The new kid on the block. I’ve talked to people who play this deck and they said that they would like to play against GW. I have found that the matchup from GW side is fine. As with the GR deck, this match can usually go one of two ways. You play very big guys very quickly and they lose. Or they get down an early Satyr Firedancer and burn you to the face, killing all your guys in the process. If they don’t get down a turn-two Satyr, you’re probably fine, as you can race their burn spells. If they do get it, you better hope the rest of their hand is lands. The rest of their creatures are garbage that you completely outclass.
I usually just board out Scion for +2/+2 and lifelink, but watch out as they also play Chained to the Rocks. Be fast and kill them quickly, but watch your life total—they can deal an absurd amount of damage from nowhere.
Those are the big five and you have reasonable game against everything. I would not want to play against UWg or Jund Monsters, but fortunately those decks are not super popular right now. Mono-Black Devotion seems favorable, as it has always been.
Now that you know the decks you will play against, lets take a closer look at some of the changes to the specific cards and numbers that we are now using. I have been playing this version with some minor tweaking for the last few weeks and have had some good results, including quite a few more QPs than normal.
I often think that I should change this card with Elvish Mystic to give the deck some explosive power, but I worry that it will die to Supreme Verdict without much benefit. There are some games where you start with one or two of these and they just grow so large your opponent can’t deal with it.
This card is still good. Being able to make your opponent play on his own turn is huge. Watch out for some lists that play Last Breath or Chained to the Rocks. Those are cheap ways to remove Voice without giving you a token, and believe me: you want the token.
I switched from Fleecemane Lion to a few Call of the Conclave as a concession to Bile Blight. These are usually the same thing, but the fact that the centaur is only green can help against Blood Baron of Vizkopa or Soldier of the Pantheon. You are also playing more populate cards, so having another token helps.
This spot is flexible. I’m not in love with Scavenging Ooze, but it is good to play late in a game where a lot of creatures have died. That Ooze will get large! I have seen a few graveyard-based decks online, which this certainly helps against. There are also some burn decks, so if they burn out your creatures early, this card will help you gain some much-needed life.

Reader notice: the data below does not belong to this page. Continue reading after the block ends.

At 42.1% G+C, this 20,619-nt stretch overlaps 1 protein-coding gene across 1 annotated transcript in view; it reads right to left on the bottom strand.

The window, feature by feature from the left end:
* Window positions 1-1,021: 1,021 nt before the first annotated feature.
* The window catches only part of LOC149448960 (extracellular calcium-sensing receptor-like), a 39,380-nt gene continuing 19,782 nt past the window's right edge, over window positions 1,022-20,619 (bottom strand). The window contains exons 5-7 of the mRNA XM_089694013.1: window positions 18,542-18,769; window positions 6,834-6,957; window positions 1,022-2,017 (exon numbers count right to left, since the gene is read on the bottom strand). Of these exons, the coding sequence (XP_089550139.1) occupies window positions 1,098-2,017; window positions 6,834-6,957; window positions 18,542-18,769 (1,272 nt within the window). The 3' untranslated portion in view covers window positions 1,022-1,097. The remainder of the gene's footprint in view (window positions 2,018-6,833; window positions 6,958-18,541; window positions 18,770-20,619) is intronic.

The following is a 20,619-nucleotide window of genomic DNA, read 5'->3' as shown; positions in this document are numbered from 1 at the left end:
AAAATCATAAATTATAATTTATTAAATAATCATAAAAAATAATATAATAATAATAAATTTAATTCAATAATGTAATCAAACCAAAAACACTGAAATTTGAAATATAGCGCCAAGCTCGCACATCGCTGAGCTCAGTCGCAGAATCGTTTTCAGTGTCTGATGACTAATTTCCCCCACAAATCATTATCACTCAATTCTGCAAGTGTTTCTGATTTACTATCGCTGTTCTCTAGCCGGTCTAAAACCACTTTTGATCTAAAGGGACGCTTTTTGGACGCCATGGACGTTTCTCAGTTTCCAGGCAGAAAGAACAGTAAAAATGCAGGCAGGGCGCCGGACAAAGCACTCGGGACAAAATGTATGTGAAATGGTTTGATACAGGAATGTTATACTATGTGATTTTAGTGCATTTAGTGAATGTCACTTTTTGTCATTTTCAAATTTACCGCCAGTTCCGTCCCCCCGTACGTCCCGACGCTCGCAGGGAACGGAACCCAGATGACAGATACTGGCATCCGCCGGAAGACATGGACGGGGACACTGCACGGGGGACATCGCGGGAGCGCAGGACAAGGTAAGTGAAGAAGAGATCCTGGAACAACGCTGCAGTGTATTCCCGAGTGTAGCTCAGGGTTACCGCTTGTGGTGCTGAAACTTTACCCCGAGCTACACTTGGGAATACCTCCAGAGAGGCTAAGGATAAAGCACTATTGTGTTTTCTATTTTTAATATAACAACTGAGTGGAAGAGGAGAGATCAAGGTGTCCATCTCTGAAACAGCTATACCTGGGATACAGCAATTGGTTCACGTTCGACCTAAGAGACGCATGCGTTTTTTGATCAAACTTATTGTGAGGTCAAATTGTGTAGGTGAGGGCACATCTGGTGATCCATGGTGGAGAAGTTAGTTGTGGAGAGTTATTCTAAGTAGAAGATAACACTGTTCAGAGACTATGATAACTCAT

The card is primarily to remove big threats, especially Desecration Demon or all the big guys in the GR Monsters deck. The other modes are used to push through damage quickly. The knight having vigilance does come up every once in a while, so don’t forget about it. The knight token is also a good target for our next card…
Ajani is great. It forces your opponent to deal with it while simultaneously pumping up your guys. It can be used to deal a bunch of surprise damage, especially in conjunction with end-of-turn Advent of the Wurm. Two feels like the right number because you rarely want to draw more than one. I’m often in a position that I can’t win and my only out is Ajani.
I dropped the number of Boon Satyrs from my previous list from four to two. The card is still very good, especially against UW-based control decks. But because many people are moving more toward creature decks, the two toughness on Boon Satyr can be a liability.
All right, a new card. I discussed Brimaz in detail above. I only play with two so I don’t draw too many. The GW deck doesn’t have a lot of ways to generate card advantage so having too many of these stuck in your hand could result in a loss.
This guy packs quite the punch for a three-drop. The three-drop spot is fairly deep so we only play three.
In my opinion, the reason to play this deck. Making your opponent worry about your four untapped mana is a great feeling. Great with populate, but also great all the way around.
A big threat, but also great against Master of Waves.
I went into detail on my opinion of this card in previous articles. All of my previous statements still hold true. I don’t know why people aren’t playing this card.
I never would have guessed that the GW deck would want a scry land so bad, but I was wrong. The scry land is excellent here. Not only does the deck really need to hit green and white mana, it doesn’t want to risk being flooded out. The deck also doesn’t want to draw small creatures late, like Experiment One. Temple of Plenty is just what the doctor ordered.
You basically need both colors as soon as possible. I play an extra Forest to be able to cast my four-drops on turn four as reliably as possible.
I Hope You Learned Something
Well, there you go. Now you too can be a champion for Selesnya. Keep in mind this primer is just a guideline. Feel free to sideboard based on what your opponent is playing. I constantly change the maindeck around to try new things and depending on what decks I expect. Remember, part of the appeal to play a deck that is off of everyone’s radar is they don’t normally know how to play against you. If you have any questions feel free to list them in the comments. Thanks for reading.